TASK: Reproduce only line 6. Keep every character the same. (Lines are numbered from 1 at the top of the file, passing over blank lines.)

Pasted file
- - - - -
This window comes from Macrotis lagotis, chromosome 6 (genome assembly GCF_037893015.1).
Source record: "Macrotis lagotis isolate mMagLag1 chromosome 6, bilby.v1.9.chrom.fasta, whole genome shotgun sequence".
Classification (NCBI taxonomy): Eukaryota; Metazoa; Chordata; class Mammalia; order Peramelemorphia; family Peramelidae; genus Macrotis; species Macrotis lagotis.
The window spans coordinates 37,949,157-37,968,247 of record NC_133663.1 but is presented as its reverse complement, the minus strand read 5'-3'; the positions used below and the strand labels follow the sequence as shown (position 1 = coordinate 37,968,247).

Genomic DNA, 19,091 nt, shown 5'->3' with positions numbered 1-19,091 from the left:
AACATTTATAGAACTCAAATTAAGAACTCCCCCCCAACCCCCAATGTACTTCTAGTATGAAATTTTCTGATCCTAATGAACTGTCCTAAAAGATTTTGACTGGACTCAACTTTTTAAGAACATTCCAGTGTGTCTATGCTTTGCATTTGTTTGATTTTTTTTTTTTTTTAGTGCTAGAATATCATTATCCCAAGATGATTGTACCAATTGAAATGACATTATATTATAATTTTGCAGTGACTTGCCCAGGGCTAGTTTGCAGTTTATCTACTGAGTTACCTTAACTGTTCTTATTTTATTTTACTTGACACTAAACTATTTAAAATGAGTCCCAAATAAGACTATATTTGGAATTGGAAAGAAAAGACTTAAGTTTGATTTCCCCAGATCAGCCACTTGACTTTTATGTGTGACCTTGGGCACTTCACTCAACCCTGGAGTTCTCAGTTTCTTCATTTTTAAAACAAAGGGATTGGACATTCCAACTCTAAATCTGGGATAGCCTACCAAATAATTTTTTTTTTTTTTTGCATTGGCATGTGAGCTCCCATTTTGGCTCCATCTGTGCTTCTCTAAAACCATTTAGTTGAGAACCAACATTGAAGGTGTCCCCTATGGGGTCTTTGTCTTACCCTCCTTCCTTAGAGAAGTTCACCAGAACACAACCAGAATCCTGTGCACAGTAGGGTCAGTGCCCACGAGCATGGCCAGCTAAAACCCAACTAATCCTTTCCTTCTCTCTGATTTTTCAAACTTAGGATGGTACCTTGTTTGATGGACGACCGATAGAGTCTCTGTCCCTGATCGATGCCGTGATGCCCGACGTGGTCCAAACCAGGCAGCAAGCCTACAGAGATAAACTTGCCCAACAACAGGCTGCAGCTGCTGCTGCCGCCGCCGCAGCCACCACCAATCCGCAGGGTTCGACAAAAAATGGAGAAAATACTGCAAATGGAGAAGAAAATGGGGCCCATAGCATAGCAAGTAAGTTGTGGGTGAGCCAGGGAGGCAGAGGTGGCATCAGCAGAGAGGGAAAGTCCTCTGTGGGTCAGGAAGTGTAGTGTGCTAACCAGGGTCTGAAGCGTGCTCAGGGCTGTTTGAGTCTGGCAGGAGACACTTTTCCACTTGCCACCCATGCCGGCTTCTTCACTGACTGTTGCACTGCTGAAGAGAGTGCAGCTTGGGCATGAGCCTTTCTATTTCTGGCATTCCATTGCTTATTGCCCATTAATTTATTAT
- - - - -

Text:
AACATTTATAGAACTCAAATTAAGAACTCCCCCCCAACCCCCAATGTACTTCTAGTATGAAATTTTCTGATCCTAATGAACTGTCCTAAAAGATTTTGACTGGACTCAACTTTTTAAGAACATTCCAGTGTGTCTATGCTTTGCATTTGTTTGATTTTTTTTTTTTTTTAGTGCTAGAATATCATTATCCCAAGATGATTGTACCAATTGAAATGACATTATATTATAATTTTGCAGTGACTTGCCCAGGGCTAGTTTGCAGTTTATCTACTGAGTTACCTTAACTGTTCTTATTTTATTTTACTTGACACTAAACTATTTAAAATGAGTCCCAAATAAGACTATATTTGGAATTGGAAAGAAAAGACTTAAGTTTGATTTCCCCAGATCAGCCACTTGACTTTTATGTGTGACCTTGGGCACTTCACTCAACCCTGGAGTTCTCAGTTTCTTCATTTTTAAAACAAAGGGATTGGACATTCCAACTCTAAATCTGGGATAGCCTACCAAATAATTTTTTTTTTTTTTTGCATTGGCATGTGAGCTCCCATTTTGGCTCCATCTGTGCTTCTCTAAAACCATTTAGTTGAGAACCAACATTGAAGGTGTCCCCTATGGGGTCTTTGTCTTACCCTCCTTCCTTAGAGAAGTTCACCAGAACACAACCAGAATCCTGTGCACAGTAGGGTCAGTGCCCACGAGCATGGCCAGCTAAAACCCAACTAATCCTTTCCTTCTCTCTGATTTTTCAAACTTAGGATGGTACCTTGTTTGATGGACGACCGATAGAGTCTCTGTCCCTGATCGATGCCGTGATGCCCGACGTGGTCCAAACCAGGCAGCAAGCCTACAGAGATAAACTTGCCCAACAACAGGCTGCAGCTGCTGCTGCCGCCGCCGCAGCCACCACCAATCCGCAGGGTTCGACAAAAAATGGAGAAAATACTGCAAATGGAGAAGAAAATGGGGCCCATAGCATAGCAAGTAAGTTGTGGGTGAGCCAGGGAGGCAGAGGTGGCATCAGCAGAGAGGGAAAGTCCTCTGTGGGTCAGGAAGTGTAGTGTGCTAACCAGGGTCTGAAGCGTGCTCAGGGCTGTTTGAGTCTGGCAGGAGACACTTTTCCACTTGCCACCCATGCCGGCTTCTTCACTGACTGTTGCACTGCTGAAGAGAGTGCAGCTTGGGCATGAGCCTTTCTATTTCTGGCATTCCATTGCTTATTGCCCATTAATTTATTAT